Lord of the Ocean – Aneeta Sundararaj

“China is going to take over our world,” my friend declared. Unlikely to happen! I didn’t say the words aloud, though, for this man’s convictions were delivered with such ferocity that any meaningful debate was impossible. Rumour had it that he believed that every country was doomed to inevitable failure unless it bowed down to…

ONE POEM – Kira Scott

these are the tears that we cannot shed
as we comment on the beauty of the glen and
how wonderful it must have been to live in such a place.

TWO POEMS – Tim Kiely

the cake is made of Walthamstow
a dense and glutinous Walthamstow
we are going to make Walthamstow
a Titanic success for Walthamstow

Back Home in Old Kentucky – Bailey Vandiver

Kentucky governor Happy Chandler once said Kentuckians are always either coming home or thinking about coming home. On the day that tornadoes devastated my home state, I was longing to be home. It was December 11, 2021, and I woke up in a New York City hotel room to the news that tornadoes had ripped…

Scheherazade — Lydia Waites

He studies me for a second before facing the road again, his jaw set. My breath is caught in my throat. I clear it, arranging my thoughts. It was just an outburst, a loss of patience: I am safe. 

ONE POEM – Hideko Sueoka

Bright rays reflect, shape, shake her portrait on the water skin
      and it’s broken, burnt, soon gone.

ONE POEM — Matthew Moniz 

But Jesus never saved the birds. A bird
has never sinned. They have no need for grace,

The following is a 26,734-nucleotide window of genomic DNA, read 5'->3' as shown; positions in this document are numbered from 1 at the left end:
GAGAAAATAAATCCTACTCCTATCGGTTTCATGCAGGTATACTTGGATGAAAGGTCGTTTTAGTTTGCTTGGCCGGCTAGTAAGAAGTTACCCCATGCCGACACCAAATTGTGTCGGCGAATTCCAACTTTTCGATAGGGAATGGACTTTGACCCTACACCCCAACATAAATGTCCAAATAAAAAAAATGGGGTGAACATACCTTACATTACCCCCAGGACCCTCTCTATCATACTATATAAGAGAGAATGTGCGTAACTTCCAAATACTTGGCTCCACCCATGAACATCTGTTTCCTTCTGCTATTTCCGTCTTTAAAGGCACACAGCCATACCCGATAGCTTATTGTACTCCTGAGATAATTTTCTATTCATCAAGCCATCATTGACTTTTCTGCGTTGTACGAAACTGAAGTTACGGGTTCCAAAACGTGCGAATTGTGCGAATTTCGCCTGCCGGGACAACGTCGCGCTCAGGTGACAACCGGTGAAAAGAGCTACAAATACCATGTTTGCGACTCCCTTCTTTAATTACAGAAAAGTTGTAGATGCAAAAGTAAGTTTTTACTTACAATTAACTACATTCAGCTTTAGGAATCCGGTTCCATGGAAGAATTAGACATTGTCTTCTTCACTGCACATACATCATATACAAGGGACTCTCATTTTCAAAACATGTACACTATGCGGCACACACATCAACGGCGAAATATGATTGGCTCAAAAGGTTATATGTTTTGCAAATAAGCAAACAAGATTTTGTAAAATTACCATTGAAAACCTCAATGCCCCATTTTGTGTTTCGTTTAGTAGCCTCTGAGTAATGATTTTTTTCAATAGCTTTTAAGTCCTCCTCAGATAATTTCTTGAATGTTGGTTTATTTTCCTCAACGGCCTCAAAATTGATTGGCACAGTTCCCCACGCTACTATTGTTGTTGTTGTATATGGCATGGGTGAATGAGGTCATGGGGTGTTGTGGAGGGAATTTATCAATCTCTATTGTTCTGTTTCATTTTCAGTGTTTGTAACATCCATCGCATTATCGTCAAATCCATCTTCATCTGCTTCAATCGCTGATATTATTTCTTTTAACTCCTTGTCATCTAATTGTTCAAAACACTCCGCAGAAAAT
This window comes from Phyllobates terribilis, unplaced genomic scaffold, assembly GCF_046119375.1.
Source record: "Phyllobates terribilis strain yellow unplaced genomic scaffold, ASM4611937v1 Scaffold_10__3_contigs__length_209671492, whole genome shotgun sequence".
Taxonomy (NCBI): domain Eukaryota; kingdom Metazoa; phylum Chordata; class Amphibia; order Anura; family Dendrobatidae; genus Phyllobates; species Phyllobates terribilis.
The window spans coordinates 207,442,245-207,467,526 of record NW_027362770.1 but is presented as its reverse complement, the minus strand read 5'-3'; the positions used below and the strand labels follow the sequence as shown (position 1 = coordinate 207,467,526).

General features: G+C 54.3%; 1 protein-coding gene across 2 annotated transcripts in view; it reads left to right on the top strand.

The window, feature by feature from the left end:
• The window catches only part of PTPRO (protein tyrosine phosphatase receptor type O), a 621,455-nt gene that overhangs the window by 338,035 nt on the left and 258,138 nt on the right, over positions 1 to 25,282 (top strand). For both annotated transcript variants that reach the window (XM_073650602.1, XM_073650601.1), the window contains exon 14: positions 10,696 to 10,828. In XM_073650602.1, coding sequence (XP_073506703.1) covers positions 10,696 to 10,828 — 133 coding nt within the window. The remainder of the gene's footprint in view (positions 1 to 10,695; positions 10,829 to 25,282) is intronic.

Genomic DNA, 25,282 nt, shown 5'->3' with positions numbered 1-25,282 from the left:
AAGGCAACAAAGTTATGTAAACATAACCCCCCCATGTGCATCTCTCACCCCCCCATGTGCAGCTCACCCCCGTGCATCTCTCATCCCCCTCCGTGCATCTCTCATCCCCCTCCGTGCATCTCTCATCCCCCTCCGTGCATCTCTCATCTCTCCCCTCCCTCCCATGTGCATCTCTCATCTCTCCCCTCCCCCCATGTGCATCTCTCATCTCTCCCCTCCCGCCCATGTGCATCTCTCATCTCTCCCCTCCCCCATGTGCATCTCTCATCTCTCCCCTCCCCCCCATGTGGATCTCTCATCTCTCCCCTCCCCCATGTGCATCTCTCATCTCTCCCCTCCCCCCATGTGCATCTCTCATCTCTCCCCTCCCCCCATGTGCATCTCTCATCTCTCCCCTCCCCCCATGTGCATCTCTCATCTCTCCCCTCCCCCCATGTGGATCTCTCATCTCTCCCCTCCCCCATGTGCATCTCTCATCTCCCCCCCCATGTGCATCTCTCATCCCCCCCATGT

salvation, guilt, contrition, holy words,

ONE POEM — Toby Jackson

But Krakow, why am I in Krakow looking for size eight shoes
following a strolling man with a hand-shaped dent in his hat?

When Will My Sense of Linear Time Come Back From the War? – Nat Guest

Time’s gone weird, hasn’t it? Hasn’t time gone weird? I’m really struggling with it at the moment. I don’t know what day it is. I’m not sure whether it’s day. It’s 2023 next year. It’s still March 2020. It’s the dead zone between Christmas and New Year. It’s been Wednesday for months. I’ll be dead…

ONE POEM — Renwick Berchild

I am a maze of swinging doors.
Catch me, I’ll fall. Feel my ink.
Lost in the torn pelt of my wounds,
I’ve dabbled in sores and spirits.

The Generation of Dogged Persistence – Marie McMullin

‘When All Looks Bleak, Keep Going, for What Else Is There?’ – The Generation of Dogged Persistence The setting: my kitchen in the early evening, lights filtering through the window and the door open onto the hallway. The atmosphere: cheerful but low-key, with a smidgen of excitement at the prospect of letting (reasonably) loose. The…

ONE POEM – William Doreski

Dried for sale, sea stars remind you
that we haven’t seen the Atlantic 
breathing heavily along a beach
for a couple of plague-struck years.

Navigating Goodbye – Tyler Plofker

The party is winding down and it’s time to make your exit. You stand in the living room mentally preparing for the torrent of goodbyes you’re now socially obligated to initiate. It is Christmas Eve.

Reading Heat-Moon in Nicaragua – William Fleeson

For a dusty Central American beach town, San Juan del Sur has a ton of history. The former fishing village once offered passage to Forty-Niners on their way from the US east coast to California. Cornelius Vanderbilt grew his fortune by running a waterborne transit line for that gold rush: faster than overland travel, the…